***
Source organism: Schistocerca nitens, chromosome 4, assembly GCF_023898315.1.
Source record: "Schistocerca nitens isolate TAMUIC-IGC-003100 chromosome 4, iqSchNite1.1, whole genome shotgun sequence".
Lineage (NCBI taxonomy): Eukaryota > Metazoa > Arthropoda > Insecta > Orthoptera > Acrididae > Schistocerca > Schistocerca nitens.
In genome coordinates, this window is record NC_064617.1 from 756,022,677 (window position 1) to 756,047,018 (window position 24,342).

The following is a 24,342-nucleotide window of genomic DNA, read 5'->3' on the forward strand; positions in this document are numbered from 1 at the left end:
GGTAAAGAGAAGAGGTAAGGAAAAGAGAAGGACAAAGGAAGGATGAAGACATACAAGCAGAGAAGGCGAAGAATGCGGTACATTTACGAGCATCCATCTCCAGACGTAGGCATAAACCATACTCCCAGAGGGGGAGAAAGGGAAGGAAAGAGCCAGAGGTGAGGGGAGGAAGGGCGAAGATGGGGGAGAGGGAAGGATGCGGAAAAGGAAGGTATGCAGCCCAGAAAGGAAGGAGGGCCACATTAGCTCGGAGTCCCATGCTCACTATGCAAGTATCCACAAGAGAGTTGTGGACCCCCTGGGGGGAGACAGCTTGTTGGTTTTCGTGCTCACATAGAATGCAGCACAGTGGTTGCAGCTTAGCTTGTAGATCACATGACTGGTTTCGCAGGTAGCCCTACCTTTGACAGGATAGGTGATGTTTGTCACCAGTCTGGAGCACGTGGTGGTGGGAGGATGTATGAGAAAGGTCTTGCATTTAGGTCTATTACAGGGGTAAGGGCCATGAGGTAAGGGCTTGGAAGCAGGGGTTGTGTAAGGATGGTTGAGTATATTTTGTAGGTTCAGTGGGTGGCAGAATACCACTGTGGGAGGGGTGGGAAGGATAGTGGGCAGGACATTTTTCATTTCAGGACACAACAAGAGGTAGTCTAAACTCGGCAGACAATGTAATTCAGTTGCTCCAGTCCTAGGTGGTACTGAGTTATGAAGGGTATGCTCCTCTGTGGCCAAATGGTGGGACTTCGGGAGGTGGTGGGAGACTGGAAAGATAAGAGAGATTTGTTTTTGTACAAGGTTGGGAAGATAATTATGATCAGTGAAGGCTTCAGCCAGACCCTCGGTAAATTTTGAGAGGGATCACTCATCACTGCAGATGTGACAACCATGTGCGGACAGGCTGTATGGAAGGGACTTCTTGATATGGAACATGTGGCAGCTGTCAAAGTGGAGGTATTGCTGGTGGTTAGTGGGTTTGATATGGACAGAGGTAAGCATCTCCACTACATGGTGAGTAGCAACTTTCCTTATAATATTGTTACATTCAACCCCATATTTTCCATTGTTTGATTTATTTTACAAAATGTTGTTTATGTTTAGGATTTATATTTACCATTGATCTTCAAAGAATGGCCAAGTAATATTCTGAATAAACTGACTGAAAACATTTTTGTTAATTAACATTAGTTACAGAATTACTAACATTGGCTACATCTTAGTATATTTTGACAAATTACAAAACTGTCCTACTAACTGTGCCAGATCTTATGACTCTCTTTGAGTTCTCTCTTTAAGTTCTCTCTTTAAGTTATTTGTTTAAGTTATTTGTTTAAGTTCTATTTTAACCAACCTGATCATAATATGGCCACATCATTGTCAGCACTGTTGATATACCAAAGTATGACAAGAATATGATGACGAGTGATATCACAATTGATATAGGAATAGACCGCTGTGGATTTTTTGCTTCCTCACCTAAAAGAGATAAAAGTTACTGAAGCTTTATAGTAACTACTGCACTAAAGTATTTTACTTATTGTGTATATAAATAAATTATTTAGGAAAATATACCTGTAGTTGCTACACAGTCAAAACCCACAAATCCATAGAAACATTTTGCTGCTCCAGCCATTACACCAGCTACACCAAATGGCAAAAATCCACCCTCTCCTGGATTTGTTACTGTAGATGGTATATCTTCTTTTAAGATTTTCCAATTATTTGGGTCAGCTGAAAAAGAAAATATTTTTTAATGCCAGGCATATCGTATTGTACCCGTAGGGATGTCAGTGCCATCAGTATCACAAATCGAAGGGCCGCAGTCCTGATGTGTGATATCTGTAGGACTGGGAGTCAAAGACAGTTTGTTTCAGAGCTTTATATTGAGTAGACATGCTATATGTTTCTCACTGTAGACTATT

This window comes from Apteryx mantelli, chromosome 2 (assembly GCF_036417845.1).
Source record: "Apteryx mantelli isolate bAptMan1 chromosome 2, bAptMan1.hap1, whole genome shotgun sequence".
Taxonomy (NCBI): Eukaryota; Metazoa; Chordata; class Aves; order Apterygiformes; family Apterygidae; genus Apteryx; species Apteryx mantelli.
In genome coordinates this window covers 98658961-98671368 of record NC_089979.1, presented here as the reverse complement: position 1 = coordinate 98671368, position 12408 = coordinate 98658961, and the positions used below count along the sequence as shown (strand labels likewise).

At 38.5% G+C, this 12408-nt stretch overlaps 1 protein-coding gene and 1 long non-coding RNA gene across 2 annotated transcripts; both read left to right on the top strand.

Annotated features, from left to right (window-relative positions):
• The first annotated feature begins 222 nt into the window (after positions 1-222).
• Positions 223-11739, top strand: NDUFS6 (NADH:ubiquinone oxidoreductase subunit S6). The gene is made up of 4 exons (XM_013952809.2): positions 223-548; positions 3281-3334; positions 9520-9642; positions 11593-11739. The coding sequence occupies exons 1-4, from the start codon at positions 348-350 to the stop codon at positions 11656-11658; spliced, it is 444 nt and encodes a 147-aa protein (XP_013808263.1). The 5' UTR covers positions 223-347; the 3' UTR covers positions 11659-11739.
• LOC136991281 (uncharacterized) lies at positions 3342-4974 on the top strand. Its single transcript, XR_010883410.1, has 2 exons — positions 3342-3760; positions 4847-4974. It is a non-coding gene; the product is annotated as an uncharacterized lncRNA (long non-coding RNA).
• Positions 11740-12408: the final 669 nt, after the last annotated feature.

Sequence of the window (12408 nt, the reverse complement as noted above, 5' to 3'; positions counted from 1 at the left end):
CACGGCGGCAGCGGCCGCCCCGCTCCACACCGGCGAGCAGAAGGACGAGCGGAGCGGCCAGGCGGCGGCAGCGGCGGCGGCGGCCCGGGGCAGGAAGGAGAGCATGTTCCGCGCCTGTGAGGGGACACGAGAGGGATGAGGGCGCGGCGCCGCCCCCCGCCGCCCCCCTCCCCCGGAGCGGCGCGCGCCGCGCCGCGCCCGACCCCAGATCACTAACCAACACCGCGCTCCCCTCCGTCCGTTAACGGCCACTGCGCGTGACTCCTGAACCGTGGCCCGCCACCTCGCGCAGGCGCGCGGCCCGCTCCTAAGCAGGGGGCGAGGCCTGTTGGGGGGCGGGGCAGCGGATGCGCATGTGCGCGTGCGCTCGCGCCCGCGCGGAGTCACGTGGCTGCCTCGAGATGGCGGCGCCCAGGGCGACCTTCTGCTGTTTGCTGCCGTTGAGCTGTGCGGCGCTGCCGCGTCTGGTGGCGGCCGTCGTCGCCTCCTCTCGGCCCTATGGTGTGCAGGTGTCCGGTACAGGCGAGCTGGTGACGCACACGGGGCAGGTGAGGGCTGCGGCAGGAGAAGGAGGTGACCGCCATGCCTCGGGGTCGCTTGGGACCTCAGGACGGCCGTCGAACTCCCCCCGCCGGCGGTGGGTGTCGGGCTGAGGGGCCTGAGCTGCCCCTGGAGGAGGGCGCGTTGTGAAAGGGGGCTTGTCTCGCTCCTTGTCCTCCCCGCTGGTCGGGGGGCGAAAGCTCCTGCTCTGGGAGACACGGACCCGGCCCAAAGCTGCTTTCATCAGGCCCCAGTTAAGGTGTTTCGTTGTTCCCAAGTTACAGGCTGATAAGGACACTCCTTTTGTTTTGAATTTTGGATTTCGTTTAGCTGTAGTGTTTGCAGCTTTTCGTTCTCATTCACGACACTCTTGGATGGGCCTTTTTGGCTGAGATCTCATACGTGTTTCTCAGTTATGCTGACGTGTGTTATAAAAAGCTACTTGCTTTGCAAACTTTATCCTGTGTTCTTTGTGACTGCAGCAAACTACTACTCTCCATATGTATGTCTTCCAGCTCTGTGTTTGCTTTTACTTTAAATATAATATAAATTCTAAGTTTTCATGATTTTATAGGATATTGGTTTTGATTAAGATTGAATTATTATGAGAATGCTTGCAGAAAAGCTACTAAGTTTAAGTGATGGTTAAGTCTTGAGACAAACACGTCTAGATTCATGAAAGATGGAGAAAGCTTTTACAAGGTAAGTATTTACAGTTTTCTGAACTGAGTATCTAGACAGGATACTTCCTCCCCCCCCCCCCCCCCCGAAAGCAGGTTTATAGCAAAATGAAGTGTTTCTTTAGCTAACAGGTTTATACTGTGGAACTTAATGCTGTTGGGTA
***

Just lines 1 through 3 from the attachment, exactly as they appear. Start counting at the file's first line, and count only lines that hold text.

Source organism: Schistocerca nitens, chromosome 4, assembly GCF_023898315.1.
Source record: "Schistocerca nitens isolate TAMUIC-IGC-003100 chromosome 4, iqSchNite1.1, whole genome shotgun sequence".
Lineage (NCBI taxonomy): Eukaryota > Metazoa > Arthropoda > Insecta > Orthoptera > Acrididae > Schistocerca > Schistocerca nitens.